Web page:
$ 594,764       $ 613,589   
  

 

 

    

 

 

 

Commitments to originate loans are agreements to lend to a customer provided there is no violation of any condition established in the contract. Commitments generally have fixed expiration dates or other termination clauses and may require payment of a fee. Since a portion of the commitments are expected to expire without being drawn upon, the total commitments do not necessarily represent future cash requirements. The Company evaluates each customer’s credit worthiness on a case by case basis. The amount of collateral obtained, if deemed necessary by the Company for the extension of credit, is based upon management’s credit evaluation of the borrower. Collateral held includes, but is not limited to, residential real estate and deposit accounts.

Unfunded commitments under lines of credit are commitments for possible future extensions of credit to existing customers. These lines of credit are collateralized if deemed necessary and usually do not contain a specified maturity date and may not be drawn upon to the total extent to which the Company is committed. Letters of credit are conditional commitments issued by the Company to guarantee the performance of a customer to a third party. Those letters of credit are primarily issued to support borrowing arrangements. The credit risk involved in issuing letters of credit is essentially the same as that involved in extending loan facilities to customers.

 

21


Table of Contents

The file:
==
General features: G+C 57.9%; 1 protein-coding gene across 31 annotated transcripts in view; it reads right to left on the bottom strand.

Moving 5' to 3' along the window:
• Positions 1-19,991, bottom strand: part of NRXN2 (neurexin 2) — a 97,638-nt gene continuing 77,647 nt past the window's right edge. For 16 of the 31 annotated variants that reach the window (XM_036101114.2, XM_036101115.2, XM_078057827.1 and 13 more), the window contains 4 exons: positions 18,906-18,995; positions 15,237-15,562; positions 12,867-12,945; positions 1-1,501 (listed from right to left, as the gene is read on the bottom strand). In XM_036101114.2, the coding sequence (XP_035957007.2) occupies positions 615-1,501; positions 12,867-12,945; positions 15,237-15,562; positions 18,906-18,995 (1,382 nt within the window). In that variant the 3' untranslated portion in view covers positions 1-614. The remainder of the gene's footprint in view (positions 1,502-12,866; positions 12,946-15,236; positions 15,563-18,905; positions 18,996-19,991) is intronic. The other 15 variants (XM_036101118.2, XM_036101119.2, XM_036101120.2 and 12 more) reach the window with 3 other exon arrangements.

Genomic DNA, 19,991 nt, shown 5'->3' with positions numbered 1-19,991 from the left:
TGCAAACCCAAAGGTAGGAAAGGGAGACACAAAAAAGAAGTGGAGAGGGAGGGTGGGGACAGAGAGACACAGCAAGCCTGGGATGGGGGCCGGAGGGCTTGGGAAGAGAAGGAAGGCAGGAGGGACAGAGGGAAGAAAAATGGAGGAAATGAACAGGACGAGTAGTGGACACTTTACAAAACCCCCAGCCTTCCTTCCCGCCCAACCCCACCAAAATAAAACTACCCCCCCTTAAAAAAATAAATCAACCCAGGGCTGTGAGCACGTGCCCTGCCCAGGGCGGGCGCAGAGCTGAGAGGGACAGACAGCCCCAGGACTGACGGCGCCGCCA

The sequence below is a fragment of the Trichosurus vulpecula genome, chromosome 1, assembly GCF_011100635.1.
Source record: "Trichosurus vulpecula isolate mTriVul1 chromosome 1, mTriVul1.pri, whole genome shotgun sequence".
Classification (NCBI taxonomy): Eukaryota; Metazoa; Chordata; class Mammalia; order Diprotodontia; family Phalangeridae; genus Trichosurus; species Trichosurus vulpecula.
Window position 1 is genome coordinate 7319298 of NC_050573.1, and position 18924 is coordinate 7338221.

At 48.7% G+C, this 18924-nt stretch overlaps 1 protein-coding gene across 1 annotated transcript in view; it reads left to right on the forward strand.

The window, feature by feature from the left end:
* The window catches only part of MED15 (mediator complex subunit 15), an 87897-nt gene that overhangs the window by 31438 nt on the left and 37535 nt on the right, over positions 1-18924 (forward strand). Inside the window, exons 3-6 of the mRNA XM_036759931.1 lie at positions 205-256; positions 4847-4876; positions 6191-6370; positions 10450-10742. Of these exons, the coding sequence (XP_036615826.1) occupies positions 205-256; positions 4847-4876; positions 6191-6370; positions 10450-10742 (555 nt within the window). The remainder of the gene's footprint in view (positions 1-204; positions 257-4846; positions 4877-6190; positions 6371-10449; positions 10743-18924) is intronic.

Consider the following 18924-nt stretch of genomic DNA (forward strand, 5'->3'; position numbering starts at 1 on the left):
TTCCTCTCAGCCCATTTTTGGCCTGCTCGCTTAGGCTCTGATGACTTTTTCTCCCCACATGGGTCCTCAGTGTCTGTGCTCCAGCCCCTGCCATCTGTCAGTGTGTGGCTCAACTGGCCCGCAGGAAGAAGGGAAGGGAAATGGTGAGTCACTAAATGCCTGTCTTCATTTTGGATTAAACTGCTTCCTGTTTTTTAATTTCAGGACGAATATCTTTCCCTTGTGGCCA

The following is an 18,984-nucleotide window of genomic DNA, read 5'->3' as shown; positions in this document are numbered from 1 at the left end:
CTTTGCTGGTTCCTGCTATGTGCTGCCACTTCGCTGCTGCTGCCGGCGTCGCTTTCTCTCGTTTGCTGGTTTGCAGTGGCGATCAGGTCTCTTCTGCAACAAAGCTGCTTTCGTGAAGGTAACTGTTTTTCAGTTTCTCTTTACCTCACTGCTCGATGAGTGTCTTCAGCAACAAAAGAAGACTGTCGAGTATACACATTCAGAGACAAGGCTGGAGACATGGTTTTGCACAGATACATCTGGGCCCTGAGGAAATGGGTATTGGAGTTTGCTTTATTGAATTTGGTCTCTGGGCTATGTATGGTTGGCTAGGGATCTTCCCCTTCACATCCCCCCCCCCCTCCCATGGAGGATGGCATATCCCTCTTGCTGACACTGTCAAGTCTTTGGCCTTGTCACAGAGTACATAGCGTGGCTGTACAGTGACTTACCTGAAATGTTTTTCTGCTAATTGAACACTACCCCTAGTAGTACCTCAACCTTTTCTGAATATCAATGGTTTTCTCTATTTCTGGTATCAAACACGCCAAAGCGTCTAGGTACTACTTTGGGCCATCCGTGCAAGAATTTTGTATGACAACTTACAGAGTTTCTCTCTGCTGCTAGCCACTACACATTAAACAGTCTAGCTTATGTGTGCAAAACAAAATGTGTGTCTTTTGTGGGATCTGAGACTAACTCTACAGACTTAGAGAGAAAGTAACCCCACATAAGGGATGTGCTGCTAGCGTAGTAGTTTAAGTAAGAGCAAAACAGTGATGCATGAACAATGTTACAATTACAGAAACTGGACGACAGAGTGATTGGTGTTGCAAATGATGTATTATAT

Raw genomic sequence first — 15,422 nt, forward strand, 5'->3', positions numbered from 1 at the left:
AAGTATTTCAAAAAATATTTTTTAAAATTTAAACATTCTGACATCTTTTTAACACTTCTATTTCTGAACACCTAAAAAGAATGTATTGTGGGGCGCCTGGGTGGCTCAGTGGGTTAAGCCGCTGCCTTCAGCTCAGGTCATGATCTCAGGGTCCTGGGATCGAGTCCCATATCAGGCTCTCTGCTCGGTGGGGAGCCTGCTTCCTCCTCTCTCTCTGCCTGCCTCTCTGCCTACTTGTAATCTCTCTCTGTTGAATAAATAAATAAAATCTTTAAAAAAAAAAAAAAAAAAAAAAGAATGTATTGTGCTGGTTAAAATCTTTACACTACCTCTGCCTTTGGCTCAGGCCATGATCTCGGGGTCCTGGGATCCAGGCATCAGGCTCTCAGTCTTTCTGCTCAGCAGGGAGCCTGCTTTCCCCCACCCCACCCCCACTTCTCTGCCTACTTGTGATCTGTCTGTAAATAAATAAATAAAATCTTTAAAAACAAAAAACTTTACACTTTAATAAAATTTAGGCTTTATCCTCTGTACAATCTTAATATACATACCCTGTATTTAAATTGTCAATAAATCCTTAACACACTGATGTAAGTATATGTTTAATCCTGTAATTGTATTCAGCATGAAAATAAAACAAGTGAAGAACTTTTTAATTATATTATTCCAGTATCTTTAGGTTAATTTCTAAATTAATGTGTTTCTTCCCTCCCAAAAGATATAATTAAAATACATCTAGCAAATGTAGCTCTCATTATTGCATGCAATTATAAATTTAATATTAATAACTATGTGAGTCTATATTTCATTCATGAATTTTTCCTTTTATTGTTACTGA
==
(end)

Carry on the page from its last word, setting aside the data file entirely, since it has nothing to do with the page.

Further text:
Derivative Loan Commitments

Residential real estate loan commitments are referred to as derivative loan commitments if the loan that will result from exercise of the commitment will be held for sale upon funding. The Company enters into commitments to fund residential real estate loans at specified times in the future, with the intention that these loans will subsequently be sold in the secondary market. A residential loan commitment requires the Company to originate a loan at a specific interest rate upon the completion of various underwriting requirements. Outstanding derivative loan commitments expose the Company to the risk that the price of the loans arising from the exercise of the loan commitment might decline from the inception of the rate lock to funding of the loan due to increases in loan interest rates. If interest rates increase, the value of these commitments decreases. Conversely, if interest rates decrease, the value of these loan commitments increases. Derivative loan commitments with a notional amount of $10.2 million and $4.8 million were outstanding at March 31, 2014 and December 31, 2013, respectively. The fair value of such commitments was a net asset of $51,000 and $13,000 at March 31, 2014 and December 31, 2013, respectively.